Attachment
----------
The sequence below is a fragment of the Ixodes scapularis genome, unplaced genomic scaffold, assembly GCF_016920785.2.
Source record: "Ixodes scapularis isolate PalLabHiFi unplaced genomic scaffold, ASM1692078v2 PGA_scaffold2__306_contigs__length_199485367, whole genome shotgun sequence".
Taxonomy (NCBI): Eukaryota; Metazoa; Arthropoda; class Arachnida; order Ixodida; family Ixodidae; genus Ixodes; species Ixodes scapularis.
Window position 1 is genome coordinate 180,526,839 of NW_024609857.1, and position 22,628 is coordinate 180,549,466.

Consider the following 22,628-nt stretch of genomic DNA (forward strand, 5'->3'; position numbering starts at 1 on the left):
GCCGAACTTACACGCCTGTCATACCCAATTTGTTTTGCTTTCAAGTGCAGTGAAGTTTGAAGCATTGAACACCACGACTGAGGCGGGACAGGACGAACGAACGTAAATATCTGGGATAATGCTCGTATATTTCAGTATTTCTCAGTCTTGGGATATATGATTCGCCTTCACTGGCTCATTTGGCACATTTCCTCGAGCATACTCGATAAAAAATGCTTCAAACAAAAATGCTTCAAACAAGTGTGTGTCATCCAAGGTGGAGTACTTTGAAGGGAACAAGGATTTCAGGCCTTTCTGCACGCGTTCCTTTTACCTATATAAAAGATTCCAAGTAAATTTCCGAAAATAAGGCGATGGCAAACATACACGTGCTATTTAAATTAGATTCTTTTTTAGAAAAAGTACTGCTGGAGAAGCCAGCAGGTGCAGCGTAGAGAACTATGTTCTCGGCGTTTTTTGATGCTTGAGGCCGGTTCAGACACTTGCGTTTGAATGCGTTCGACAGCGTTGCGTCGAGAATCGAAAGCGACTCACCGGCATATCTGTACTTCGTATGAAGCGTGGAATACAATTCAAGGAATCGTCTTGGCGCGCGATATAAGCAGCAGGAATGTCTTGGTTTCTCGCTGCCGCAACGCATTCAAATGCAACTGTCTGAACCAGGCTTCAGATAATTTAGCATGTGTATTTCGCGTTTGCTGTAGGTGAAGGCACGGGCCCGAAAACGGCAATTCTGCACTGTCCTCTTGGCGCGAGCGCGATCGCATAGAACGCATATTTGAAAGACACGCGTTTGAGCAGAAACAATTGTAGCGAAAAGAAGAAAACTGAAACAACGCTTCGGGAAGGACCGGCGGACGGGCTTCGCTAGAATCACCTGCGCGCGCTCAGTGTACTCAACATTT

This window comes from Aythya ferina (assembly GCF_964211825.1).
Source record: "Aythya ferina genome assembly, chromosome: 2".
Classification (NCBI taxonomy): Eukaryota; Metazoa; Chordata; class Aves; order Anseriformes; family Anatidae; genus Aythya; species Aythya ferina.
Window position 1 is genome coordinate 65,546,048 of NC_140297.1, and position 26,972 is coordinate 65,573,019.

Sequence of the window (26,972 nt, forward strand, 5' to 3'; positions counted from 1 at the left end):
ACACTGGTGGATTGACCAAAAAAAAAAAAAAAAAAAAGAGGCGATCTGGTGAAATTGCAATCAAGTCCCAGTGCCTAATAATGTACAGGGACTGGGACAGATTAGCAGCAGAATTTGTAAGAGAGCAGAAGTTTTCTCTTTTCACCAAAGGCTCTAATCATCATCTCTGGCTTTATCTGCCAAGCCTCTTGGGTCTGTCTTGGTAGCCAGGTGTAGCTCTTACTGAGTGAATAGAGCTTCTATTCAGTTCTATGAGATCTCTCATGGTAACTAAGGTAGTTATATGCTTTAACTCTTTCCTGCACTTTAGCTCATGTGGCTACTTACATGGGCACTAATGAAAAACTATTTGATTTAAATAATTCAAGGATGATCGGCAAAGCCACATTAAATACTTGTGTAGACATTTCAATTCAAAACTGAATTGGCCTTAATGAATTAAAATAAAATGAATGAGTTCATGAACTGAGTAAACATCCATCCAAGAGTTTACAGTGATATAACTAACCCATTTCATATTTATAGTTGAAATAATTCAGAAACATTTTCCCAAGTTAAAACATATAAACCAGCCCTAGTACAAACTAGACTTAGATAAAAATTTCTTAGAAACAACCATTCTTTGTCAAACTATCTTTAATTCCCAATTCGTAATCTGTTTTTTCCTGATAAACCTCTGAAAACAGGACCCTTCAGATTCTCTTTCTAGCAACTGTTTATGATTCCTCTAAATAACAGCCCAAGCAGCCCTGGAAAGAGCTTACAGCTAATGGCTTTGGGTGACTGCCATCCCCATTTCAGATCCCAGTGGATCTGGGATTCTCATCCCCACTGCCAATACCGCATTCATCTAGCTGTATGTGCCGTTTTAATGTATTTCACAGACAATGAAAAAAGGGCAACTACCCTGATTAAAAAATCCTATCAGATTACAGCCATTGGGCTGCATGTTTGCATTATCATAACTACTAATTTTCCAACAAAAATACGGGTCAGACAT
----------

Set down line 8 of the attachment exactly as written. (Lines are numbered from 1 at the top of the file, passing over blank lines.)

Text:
Source record: "Aythya ferina genome assembly, chromosome: 2".